Mexico Charges Fine to Industrias CH markets

Mexico Charges Fine to Industrias CH

The securities regulator of Mexico has imposed one of its largest fines for market manipulation on Industrias CH, a steel company, which is owned by Rufino Vigil Gonzalez, Mexico’s 11th richest man, according to the government data.

At the end of November, the steel company was fined 2.96 million pesos or $159,764, for making “prohibited sales” under a law forbidding simulating price or volume, the data showed on the website of CNBV, a Mexican banking and securities regulator.

Jose Luis Tinajero, the investor relations manager of Industrias CH, and its subordinate Simec were also fined. Meanwhile, the database entries for their fines were more specific, citing “various buy and sell trades that constituted simulation trades in terms of traded volume.”

Tinajero and Simec were fined on the same day the company was fined. Tinajero was fined 1.35 million pesos or $72,866 for “instructing” the trades that simulated volume, according to the database. Meanwhile, Simec was fined 545,049 or $29,419.

The CNBV, however, did not further explain why the company was stimulating trading volume or how it found out that the trades were problematic. The company did not give any comments.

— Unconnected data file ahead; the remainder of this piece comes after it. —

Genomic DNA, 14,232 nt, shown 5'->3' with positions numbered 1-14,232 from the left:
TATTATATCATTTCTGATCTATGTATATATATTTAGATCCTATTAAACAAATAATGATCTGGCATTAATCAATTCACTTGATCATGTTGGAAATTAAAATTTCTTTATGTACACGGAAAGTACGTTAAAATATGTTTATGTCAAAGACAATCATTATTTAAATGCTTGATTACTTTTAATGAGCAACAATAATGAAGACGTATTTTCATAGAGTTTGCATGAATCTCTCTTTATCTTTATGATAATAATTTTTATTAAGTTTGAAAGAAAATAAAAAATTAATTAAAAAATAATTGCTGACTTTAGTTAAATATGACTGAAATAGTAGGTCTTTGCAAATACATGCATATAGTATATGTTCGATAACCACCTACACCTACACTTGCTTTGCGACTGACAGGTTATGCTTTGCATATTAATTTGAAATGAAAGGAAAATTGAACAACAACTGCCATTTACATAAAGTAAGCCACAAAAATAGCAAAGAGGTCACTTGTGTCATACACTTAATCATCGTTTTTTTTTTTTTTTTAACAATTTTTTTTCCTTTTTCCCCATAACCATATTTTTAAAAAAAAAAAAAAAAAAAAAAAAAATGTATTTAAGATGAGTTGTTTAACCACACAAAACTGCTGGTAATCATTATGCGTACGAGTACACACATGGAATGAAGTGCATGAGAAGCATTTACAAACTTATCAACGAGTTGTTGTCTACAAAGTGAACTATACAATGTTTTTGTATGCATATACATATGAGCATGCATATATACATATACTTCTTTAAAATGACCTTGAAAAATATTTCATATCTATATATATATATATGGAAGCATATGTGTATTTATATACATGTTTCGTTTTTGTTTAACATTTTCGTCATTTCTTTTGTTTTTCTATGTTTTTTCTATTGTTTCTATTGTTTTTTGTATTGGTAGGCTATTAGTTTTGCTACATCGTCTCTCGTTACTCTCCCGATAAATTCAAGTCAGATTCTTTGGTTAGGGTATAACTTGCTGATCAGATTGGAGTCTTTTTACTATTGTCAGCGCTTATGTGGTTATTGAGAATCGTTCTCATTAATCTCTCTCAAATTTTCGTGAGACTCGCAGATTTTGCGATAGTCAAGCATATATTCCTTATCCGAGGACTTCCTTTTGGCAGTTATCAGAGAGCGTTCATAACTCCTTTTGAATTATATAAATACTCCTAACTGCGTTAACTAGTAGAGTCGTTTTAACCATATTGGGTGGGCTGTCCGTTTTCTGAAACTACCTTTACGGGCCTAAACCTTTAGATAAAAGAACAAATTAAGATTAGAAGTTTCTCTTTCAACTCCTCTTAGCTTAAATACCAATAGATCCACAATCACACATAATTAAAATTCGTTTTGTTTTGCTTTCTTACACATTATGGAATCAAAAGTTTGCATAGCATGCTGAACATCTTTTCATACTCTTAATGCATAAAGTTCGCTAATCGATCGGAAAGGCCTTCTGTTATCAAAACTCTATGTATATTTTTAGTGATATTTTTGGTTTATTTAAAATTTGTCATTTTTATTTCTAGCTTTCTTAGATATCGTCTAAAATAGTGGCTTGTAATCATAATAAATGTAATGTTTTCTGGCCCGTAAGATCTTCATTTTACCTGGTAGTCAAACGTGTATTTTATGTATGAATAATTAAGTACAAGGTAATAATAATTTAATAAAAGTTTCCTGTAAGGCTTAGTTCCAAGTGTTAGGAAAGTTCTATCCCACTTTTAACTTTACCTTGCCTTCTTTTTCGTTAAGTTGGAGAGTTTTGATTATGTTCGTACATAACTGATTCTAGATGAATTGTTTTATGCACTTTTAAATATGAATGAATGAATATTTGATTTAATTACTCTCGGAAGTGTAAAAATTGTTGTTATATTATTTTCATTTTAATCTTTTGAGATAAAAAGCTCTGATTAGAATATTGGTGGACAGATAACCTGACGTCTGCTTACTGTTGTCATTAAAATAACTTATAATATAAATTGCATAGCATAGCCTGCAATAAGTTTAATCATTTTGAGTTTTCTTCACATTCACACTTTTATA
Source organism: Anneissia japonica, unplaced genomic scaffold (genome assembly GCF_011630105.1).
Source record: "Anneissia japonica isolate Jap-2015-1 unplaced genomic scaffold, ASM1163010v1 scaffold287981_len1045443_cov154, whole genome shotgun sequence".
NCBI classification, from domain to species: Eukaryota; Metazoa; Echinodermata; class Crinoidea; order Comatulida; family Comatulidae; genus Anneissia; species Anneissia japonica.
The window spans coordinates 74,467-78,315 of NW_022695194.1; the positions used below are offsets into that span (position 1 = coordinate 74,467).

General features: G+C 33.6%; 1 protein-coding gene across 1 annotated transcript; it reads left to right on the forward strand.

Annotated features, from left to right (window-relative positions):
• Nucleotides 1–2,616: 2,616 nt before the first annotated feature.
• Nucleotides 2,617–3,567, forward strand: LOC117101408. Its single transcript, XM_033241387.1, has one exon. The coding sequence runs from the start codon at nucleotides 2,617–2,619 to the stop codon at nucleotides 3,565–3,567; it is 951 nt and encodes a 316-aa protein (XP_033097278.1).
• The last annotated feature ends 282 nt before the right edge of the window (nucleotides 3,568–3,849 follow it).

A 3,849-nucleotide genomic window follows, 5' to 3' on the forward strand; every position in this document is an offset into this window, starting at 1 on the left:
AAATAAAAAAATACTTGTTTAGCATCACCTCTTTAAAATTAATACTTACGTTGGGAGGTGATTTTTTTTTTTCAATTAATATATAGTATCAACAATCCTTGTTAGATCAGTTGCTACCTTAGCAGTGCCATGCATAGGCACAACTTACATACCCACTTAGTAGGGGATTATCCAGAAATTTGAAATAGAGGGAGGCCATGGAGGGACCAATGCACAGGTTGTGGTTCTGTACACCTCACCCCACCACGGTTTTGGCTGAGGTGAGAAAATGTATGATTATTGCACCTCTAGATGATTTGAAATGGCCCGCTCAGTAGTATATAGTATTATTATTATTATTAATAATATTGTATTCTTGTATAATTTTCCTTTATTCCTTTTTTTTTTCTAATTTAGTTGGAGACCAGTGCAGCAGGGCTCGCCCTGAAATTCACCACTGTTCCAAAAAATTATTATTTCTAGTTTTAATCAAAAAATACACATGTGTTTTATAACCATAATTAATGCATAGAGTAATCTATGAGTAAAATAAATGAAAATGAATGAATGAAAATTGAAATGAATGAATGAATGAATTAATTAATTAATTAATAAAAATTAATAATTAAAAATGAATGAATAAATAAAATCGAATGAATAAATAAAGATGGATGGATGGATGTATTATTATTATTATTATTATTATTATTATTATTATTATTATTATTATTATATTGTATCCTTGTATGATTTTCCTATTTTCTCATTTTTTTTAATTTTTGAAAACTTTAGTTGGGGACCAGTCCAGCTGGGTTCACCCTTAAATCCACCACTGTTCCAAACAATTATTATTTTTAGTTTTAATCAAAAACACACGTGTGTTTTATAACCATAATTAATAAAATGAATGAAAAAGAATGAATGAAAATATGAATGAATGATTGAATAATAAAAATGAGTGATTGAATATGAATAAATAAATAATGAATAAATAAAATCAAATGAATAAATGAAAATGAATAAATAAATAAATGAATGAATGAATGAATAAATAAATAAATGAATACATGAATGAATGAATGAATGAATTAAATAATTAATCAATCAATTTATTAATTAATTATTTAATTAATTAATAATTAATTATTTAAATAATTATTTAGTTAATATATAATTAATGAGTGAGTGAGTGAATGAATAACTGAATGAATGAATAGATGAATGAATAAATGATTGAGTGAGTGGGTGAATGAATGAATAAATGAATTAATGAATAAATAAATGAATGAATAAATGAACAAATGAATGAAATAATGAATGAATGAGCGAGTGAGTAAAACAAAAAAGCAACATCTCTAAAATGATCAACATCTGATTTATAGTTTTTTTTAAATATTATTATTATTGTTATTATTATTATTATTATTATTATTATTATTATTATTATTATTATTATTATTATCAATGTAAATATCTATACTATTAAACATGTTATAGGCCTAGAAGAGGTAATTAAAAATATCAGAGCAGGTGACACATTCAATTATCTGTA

Industrias CH, Chief Executive Sergio Vigil Gonzalez, and Jose Luis Tinajero did not also give any comment about the fines of CNBV.

According to a data, the fine for Industrias CH is the biggest of the 19 fines given out since 2014 under the manipulation article of Mexico’s market law.

A law professor specialized in corporations and securities, James Cox, said that the fines were low compared to the United States.

“The real message that is important is that the government has brought an enforcement action, and not just brought one, but has made a determination that there was a violation,” stated Cox.

However, an expert on market manipulation at a law firm, Zachary Brez, stated that in some cases brokerages could trade with themselves accidentally, when computer programs from the same firm cross orders.

According to Brez, it can be considered as a serious case when an investor plans self-trades to lift volumes or fix prices.

“When you are doing it intentionally, that is the real violation,” added Brez. “It is a version of fraud, by showing volume where it isn't.”


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Peter Blake | February 26, 2018